I Went Without my Phone for a Week

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I was walking to class like any other day when my phone slipped out of my hand. At first, I thought it would be fine; I had a case on it and my clumsiness meant I had dropped my phone plenty of times before. However, when I picked it up, the screen was cracked beyond repair. It did not even light up when I pressed the home button. Knowing that taking it to a phone shop would be hopeless and expensive, I decided to use my phone insurance and mail it in for a free replacement device. The week that followed was a learning experience to say the least.

I have been off the grid multiple times before. My family travels quite often (I have been to 82 countries on seven continents) and unless we are traveling in the states, I do not have access to the internet. When I am at home, though, I spend hours on my phone, checking the time, answering emails and checking social media. When I was phoneless, my availability for those activities was limited to when I had the ability to use my laptop. The main difference between past phoneless experiences and this one was how much I had to accommodate my daily schedule to account for how busy I was.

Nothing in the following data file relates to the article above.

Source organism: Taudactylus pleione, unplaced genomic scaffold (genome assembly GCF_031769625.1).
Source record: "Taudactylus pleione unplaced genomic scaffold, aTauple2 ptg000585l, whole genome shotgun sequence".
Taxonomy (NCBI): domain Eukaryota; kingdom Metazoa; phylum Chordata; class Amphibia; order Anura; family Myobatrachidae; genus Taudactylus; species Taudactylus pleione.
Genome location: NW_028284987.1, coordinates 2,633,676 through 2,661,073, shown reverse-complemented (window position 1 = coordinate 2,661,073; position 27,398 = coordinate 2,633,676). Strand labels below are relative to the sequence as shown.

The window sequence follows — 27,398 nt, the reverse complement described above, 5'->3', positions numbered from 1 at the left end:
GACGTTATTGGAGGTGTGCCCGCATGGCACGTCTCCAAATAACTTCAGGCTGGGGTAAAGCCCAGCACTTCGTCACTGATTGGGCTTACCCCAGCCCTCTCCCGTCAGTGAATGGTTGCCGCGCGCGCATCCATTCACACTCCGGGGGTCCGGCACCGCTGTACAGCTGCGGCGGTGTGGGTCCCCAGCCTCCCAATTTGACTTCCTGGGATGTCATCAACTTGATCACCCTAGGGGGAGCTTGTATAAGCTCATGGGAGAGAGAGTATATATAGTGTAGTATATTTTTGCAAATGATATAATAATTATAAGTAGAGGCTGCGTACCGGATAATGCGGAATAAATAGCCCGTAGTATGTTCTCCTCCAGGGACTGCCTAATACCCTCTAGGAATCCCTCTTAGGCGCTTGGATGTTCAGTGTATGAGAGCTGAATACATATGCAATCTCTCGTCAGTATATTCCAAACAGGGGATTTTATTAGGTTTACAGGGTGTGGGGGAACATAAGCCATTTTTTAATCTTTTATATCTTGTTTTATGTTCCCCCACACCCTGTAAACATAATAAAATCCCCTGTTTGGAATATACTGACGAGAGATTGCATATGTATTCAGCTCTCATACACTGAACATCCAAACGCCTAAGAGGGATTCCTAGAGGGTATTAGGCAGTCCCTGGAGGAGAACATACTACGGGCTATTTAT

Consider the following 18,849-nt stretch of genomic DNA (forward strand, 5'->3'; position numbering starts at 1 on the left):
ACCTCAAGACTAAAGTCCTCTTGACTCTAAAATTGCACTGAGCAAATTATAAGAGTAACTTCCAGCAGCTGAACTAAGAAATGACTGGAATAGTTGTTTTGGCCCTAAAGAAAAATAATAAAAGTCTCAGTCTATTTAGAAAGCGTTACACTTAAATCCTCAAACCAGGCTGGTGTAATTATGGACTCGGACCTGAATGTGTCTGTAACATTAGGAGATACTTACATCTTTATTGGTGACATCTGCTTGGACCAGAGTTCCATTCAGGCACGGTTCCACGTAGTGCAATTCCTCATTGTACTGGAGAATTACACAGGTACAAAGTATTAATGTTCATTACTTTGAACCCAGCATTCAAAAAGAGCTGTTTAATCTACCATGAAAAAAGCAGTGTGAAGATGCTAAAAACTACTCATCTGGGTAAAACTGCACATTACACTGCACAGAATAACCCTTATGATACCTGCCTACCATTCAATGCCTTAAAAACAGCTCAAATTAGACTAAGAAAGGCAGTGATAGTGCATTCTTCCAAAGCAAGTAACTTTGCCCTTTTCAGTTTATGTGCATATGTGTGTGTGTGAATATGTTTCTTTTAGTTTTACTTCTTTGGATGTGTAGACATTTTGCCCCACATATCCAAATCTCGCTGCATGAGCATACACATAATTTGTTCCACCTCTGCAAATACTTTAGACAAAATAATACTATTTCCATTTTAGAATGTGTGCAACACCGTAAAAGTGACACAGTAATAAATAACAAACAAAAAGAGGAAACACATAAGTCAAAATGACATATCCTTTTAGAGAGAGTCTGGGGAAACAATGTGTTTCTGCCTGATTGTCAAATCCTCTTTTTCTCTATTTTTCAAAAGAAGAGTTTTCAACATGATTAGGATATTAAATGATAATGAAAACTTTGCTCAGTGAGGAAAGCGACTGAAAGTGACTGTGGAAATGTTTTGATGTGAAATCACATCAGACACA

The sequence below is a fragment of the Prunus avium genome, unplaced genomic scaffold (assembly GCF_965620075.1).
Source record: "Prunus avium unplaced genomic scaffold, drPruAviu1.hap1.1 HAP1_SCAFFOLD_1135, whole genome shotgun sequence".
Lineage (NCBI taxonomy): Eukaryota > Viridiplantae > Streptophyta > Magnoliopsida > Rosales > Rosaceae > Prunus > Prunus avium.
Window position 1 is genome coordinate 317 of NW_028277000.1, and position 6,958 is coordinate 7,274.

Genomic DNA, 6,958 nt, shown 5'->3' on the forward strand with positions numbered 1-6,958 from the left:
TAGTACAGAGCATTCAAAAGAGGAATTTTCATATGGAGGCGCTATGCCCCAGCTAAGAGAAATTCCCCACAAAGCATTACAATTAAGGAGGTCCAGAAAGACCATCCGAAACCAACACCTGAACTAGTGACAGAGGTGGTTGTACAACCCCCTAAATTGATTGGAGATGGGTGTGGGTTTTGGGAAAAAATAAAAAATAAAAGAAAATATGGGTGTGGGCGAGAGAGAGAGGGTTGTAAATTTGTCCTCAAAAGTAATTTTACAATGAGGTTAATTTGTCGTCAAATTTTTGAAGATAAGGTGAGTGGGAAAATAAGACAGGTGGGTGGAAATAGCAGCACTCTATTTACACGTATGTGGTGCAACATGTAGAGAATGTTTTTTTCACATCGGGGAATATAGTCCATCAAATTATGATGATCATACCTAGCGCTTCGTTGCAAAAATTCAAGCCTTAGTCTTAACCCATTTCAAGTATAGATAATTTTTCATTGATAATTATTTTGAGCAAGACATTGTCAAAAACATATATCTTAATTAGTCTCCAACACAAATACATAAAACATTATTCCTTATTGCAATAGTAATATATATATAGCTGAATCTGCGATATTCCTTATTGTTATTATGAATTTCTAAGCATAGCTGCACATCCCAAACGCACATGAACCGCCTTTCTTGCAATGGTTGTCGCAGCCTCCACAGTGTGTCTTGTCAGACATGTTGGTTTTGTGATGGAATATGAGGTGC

Whenever I got a break from class, I pulled out my laptop to check my email, my calendar or what time it was. I became inactive on social media because it got in the way of time I needed to complete other tasks or my homework. Any texts or calls that I got all week went unanswered. That week showed me how dependent I was on my phone and gave me the chance to take time for myself and reflect on how I wanted to split my time going forward. If I wanted to talk to someone I had to try harder to contact them, so that week helped me value my interpersonal relationships more too. Despite the inconveniences from not having access to my phone, the lessons I learned that week were not all bad.

Even if your phone does not break like mine does, I recommend taking a break from it in some capacity. Whether you experiment by not checking it for a weekday or a whole weekend, not having your phone can teach you what matters to you and how you can prioritize those things in your daily, phone-ful life.

About The Author

Helmi is a senior at The University of Alabama from Menlo Park, California studying psychology and French. She has been to 78 countries on seven continents! Her favorites are Finland (since that's where her family lives), Myanmar and Antarctica. When she's not in class or traveling she loves reading, singing and songwriting, and hanging out with friends.